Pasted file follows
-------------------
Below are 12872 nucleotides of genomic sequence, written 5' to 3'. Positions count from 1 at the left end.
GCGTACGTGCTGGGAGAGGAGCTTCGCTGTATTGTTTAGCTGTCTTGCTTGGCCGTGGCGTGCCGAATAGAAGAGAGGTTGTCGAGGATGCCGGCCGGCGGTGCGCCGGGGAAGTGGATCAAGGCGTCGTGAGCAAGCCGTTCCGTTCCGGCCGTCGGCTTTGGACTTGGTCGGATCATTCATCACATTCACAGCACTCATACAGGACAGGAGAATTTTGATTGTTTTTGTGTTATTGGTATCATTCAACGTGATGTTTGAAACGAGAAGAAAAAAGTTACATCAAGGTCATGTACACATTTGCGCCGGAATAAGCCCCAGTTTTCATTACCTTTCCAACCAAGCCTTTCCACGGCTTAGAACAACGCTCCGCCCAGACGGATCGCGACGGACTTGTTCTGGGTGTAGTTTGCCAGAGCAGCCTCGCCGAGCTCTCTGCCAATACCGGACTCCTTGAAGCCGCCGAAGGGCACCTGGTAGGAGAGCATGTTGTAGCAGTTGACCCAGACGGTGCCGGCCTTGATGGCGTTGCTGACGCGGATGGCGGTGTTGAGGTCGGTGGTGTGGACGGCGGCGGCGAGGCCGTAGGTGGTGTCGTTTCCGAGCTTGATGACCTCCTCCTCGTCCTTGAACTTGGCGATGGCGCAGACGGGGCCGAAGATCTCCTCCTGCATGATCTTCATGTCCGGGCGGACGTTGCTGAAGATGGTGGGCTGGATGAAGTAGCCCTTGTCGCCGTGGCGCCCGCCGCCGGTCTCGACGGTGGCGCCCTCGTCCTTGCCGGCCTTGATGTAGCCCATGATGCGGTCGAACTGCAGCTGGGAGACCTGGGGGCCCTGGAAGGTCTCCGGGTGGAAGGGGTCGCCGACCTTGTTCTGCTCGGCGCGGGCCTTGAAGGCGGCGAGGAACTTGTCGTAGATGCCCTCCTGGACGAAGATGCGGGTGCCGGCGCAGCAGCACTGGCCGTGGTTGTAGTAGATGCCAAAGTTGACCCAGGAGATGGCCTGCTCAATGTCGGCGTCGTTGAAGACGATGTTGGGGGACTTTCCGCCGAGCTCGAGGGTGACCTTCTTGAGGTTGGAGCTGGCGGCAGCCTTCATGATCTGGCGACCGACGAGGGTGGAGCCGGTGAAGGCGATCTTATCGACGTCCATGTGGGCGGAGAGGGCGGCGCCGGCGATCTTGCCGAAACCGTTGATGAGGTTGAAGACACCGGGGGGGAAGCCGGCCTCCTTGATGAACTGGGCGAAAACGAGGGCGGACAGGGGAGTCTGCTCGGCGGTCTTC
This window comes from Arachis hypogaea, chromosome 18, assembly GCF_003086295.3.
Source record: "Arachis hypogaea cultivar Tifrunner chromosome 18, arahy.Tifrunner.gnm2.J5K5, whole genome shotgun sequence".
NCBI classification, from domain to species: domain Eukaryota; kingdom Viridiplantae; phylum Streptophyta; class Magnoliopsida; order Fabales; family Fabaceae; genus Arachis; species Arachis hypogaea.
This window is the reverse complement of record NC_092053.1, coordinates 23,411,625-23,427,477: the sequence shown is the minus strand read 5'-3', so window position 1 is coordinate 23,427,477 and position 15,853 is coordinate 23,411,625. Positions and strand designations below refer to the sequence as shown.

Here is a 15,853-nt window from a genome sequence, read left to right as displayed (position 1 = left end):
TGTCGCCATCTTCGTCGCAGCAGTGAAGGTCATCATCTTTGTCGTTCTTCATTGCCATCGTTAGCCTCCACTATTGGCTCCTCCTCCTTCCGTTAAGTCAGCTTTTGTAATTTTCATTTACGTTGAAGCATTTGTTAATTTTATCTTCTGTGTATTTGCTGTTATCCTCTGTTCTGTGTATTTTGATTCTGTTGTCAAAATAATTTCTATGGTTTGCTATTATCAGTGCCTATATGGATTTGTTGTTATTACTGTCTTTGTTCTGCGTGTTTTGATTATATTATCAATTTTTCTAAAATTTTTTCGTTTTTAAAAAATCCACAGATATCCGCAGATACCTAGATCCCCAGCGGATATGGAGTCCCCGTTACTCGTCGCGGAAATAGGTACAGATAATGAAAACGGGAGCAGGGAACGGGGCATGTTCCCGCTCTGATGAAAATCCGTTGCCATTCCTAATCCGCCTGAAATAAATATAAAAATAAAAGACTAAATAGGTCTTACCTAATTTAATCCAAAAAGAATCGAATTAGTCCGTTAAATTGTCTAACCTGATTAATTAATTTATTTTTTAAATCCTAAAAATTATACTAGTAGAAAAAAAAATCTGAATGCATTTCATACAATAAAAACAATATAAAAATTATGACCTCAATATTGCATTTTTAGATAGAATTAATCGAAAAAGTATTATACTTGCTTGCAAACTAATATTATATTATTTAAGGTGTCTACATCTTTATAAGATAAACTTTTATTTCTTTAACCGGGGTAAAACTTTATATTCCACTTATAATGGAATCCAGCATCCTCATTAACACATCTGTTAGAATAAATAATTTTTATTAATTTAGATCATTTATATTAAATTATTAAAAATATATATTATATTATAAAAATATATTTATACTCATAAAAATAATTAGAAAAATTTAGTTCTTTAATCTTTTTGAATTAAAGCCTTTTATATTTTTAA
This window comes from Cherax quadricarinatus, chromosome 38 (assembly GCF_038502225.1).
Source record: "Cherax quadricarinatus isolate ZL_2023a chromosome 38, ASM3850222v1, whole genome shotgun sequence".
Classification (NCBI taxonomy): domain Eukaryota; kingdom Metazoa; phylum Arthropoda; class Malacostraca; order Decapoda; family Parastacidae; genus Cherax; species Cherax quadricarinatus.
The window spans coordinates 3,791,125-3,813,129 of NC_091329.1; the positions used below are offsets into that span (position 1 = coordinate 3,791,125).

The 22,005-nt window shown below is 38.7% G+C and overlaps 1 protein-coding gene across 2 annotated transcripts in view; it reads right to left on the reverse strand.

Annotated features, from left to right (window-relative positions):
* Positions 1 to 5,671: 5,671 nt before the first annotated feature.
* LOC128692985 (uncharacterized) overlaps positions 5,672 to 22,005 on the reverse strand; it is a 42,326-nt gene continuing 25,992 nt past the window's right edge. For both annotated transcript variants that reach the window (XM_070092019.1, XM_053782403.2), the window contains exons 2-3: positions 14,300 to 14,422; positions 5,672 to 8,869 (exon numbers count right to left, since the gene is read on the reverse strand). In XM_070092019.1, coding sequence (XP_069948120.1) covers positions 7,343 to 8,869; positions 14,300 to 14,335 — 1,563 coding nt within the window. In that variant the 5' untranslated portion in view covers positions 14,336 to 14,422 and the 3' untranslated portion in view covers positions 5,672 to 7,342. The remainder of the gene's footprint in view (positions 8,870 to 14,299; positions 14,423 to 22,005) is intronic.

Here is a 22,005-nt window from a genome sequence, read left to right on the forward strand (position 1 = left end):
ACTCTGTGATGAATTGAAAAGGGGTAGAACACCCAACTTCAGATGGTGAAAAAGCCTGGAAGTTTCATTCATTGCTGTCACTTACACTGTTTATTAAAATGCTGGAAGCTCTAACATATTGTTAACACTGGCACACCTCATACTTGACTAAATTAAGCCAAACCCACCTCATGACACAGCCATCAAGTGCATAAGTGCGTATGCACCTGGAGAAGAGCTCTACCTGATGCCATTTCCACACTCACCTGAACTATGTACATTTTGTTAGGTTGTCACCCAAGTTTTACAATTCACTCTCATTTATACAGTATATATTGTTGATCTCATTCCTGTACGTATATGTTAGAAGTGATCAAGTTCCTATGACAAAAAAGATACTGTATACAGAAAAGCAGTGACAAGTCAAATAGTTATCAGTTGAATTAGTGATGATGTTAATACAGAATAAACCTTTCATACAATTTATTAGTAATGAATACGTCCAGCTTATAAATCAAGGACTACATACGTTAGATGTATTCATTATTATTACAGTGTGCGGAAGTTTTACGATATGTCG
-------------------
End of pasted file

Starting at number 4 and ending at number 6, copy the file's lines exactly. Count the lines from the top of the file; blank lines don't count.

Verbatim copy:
Source record: "Arachis hypogaea cultivar Tifrunner chromosome 18, arahy.Tifrunner.gnm2.J5K5, whole genome shotgun sequence".
NCBI classification, from domain to species: domain Eukaryota; kingdom Viridiplantae; phylum Streptophyta; class Magnoliopsida; order Fabales; family Fabaceae; genus Arachis; species Arachis hypogaea.
This window is the reverse complement of record NC_092053.1, coordinates 23,411,625-23,427,477: the sequence shown is the minus strand read 5'-3', so window position 1 is coordinate 23,427,477 and position 15,853 is coordinate 23,411,625. Positions and strand designations below refer to the sequence as shown.